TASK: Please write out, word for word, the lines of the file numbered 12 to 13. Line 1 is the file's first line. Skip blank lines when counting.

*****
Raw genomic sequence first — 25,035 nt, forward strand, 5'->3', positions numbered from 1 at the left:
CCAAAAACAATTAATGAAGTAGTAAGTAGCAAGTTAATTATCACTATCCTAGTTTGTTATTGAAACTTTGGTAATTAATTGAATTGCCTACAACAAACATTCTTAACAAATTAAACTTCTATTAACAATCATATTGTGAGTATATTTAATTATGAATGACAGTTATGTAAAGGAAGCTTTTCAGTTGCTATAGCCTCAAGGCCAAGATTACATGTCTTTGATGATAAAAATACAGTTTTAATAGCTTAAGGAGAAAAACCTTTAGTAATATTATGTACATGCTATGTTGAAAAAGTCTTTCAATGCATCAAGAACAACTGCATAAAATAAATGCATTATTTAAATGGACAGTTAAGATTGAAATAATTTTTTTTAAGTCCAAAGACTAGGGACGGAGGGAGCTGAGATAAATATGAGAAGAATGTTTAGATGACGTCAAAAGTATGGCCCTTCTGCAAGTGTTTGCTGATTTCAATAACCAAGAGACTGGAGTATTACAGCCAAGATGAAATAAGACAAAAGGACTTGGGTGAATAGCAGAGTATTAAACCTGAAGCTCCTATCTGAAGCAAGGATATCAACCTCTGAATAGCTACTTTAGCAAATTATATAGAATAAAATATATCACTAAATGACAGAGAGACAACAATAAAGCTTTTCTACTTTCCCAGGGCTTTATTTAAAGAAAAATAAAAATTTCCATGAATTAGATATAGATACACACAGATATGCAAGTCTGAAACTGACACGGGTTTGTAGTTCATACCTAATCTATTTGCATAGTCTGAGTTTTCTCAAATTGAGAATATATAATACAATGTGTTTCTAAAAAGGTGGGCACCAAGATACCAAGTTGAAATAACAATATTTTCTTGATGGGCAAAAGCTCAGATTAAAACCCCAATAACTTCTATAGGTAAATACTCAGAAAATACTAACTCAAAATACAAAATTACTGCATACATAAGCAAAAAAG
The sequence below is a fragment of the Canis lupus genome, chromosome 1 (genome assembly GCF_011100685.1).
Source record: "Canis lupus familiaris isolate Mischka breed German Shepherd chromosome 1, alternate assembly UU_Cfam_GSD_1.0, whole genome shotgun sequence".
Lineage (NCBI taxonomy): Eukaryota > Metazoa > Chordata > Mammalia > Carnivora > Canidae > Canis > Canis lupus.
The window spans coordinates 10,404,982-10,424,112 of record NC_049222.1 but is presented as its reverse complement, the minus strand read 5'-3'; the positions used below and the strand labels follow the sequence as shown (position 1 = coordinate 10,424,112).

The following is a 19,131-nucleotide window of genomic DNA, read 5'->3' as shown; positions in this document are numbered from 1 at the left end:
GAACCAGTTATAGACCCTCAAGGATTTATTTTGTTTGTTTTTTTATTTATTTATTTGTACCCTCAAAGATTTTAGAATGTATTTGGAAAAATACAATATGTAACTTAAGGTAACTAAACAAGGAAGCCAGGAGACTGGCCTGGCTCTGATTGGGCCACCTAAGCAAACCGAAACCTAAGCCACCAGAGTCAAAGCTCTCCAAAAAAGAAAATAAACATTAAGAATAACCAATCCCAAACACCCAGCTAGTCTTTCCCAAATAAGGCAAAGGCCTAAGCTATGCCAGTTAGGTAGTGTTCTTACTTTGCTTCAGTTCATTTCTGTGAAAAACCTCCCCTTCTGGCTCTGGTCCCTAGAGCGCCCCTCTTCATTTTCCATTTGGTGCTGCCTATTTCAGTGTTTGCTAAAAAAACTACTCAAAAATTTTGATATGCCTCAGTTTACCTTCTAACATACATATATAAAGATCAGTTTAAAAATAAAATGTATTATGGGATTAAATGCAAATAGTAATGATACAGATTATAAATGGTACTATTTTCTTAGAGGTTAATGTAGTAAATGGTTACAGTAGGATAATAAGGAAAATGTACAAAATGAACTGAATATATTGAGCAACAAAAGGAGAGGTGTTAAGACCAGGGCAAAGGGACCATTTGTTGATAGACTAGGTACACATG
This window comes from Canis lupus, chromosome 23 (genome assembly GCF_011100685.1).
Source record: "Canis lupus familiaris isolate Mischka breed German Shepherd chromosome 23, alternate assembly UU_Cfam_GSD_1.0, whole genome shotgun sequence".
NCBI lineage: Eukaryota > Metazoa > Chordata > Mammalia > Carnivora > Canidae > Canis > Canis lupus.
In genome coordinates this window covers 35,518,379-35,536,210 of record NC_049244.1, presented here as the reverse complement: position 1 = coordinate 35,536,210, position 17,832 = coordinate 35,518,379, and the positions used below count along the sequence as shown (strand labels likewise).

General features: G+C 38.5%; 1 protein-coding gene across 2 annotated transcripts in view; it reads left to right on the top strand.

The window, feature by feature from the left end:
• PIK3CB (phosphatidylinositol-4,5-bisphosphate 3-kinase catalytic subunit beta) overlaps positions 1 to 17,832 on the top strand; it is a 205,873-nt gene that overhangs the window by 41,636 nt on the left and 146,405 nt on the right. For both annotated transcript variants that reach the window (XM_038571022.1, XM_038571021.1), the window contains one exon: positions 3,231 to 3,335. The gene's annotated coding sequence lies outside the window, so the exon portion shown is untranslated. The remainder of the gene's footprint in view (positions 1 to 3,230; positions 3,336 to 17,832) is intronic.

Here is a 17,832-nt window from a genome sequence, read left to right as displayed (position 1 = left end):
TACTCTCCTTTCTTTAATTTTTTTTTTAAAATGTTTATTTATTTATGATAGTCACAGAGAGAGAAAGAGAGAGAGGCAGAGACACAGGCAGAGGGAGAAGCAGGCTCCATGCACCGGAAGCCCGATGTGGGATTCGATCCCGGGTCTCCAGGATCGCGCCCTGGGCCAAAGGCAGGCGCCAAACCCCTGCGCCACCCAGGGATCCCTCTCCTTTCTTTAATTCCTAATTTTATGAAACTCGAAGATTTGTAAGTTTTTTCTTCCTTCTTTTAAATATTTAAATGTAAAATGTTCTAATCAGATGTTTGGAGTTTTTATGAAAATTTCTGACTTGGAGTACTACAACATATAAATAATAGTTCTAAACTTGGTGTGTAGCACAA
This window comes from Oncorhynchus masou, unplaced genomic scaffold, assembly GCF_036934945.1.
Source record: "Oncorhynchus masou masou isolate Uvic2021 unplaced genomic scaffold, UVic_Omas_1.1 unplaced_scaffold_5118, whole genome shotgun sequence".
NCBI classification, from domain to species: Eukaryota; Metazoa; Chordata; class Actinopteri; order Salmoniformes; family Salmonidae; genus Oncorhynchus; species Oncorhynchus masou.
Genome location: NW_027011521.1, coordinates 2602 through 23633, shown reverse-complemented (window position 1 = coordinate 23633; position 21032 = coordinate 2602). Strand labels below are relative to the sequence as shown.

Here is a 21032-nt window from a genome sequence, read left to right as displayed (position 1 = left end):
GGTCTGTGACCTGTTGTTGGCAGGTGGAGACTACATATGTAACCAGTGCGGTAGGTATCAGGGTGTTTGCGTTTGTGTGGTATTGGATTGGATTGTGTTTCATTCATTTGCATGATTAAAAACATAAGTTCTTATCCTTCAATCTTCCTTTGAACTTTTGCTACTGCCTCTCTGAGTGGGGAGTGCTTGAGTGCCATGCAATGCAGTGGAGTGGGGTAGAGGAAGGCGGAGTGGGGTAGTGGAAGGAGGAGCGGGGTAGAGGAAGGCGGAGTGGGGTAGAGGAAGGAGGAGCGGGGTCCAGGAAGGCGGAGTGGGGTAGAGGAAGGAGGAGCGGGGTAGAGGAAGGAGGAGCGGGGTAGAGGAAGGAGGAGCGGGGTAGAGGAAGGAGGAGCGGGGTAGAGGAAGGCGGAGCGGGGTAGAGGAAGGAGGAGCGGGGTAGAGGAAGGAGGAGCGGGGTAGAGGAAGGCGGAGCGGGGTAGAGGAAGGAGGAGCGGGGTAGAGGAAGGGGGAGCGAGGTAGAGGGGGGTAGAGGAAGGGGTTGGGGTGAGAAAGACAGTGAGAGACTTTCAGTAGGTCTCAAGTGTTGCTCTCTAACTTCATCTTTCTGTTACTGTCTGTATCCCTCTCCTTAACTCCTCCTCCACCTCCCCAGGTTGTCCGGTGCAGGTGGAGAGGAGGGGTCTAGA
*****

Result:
In genome coordinates this window covers 35,518,379-35,536,210 of record NC_049244.1, presented here as the reverse complement: position 1 = coordinate 35,536,210, position 17,832 = coordinate 35,518,379, and the positions used below count along the sequence as shown (strand labels likewise).

General features: G+C 38.5%; 1 protein-coding gene across 2 annotated transcripts in view; it reads left to right on the top strand.